NEW ARAB WARS
and Anarchy in the Middle East
pp. PublicAffairs. $26.99.
to pinpoint the moment that the Muslim world cracked, provoking credible talk
of a third world war. It may have been in December 2010, when a Tunisian fruit
seller set himself on fire, igniting first a people’s rebellion and hope around
the Arab world, then violent counterreaction and armed conflict.
It may have
been March 2003, when American tanks cranked north toward Baghdad, starting a
war that was not well thought out and helping to spawn an insurgency that
consumed first Iraq, then Syria. It is not a stretch to say the Iraq war has
now reached Paris and Brussels. But the date is less important than the
dynamic, ever widening.
in Iraq, Syria, Libya and Yemen became proxies for larger conflicts: Saudi
Arabia versus Iran (with Qatar and Turkey thrown in, and Israel still eyeing
Iran). Shia fought Sunni. Britain, France and a reluctant America fired shots
in Libya. Russia showily shored up the president of a Syria torn apart,
probably forever, like the colonial borders that created the countries of the
region after World War I.
Marc Lynch’s “The New Arab Wars” strongly suggests that global calamity has
been averted via one corner of human wisdom: President Obama. No matter the
suffering and instability there, he just has not seen the Middle East in
America’s existential interest.
understood deeply that American military power could not solve the region’s
conflicts and that limited intervention would only pave the way to
ever-escalating demands for more,” Lynch argues. “He understood the iron logic
of the slippery slope from limited intervention to full-scale quagmire.” Or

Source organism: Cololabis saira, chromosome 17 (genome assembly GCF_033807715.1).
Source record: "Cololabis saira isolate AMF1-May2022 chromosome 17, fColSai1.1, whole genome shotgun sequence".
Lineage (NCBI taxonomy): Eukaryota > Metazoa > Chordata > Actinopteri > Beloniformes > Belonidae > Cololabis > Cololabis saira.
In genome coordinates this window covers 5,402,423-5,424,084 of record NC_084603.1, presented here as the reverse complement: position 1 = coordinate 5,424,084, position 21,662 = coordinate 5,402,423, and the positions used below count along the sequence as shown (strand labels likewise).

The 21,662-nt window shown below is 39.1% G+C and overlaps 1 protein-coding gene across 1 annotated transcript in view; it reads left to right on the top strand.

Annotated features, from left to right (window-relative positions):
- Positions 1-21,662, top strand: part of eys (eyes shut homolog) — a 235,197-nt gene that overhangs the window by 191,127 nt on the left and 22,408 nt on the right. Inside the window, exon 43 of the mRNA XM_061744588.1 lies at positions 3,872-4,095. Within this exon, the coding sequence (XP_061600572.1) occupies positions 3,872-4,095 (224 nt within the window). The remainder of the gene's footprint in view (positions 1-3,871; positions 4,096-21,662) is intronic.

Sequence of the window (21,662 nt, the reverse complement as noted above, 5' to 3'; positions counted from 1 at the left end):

president’s critics would have it differently: that if he had pursued an
earlier, more muscular policy he would have both lessened much suffering and
checked the further rise of terror. The Islamic State is no “J.V. team,” as
Obama had it, though what exactly it is remains unsettled. Lynch, a professor
of political science at George Washington University, is not an unbiased
observer: He advised the Obama campaign in 2008 on the Middle East.
about the region resonate strongly now because Obama’s era is nearly over. Both
Hillary Clinton and Donald Trump have said that Obama was too restrained, that,
as is often said, he over learned the lessons of Iraq. This despite the intervention
in Libya (which Clinton supported) and America’s bombing and growing troop
presence in Iraq and Syria.
its biases, “The New Arab Wars” is a useful book for this moment. Though it was
written by an academic — for better or worse, Lynch’s prose reads that way —
its aims are currency and concision. In barely 250 pages of text it covers the
Arab Spring’s full, terrible descent into renewed dictatorship and wars that
few could envision. Saudi Arabia shelling Yemen?
telling, the Middle East is a region where local forces dominate, interbreed
and fester. Egypt’s struggle with democracy, Islam and military rule plays out
in one corner, while the main event has become the increasingly open antagonism
between Saudi Arabia and Iran, each backing allies around the region to deeper
division. And Lynch recounts the important new front of social media, in all
its complicated power to democratize and polarize, to render human beings numb
at the repeated sight of the worst atrocities possible.
not an optimist. He sees no end soon, predicting even stronger strains of
Islamic extremism as nations, sects, tribes, terror groups and generations all
jostle. The lesson, he thinks, is clear if unlikely to be absorbed: The rest of
the world, and especially whoever replaces Obama, should stay out. “America can
be more or less directly involved,” he writes, “but it will ultimately prove
unable to decide the outcome of the fundamental struggles by Arabs over their
Ian Fisher, now an assistant editor at The Times,
spent 10 years as a foreign correspondent, including two years in Iraq before
and after the 2003 invasion.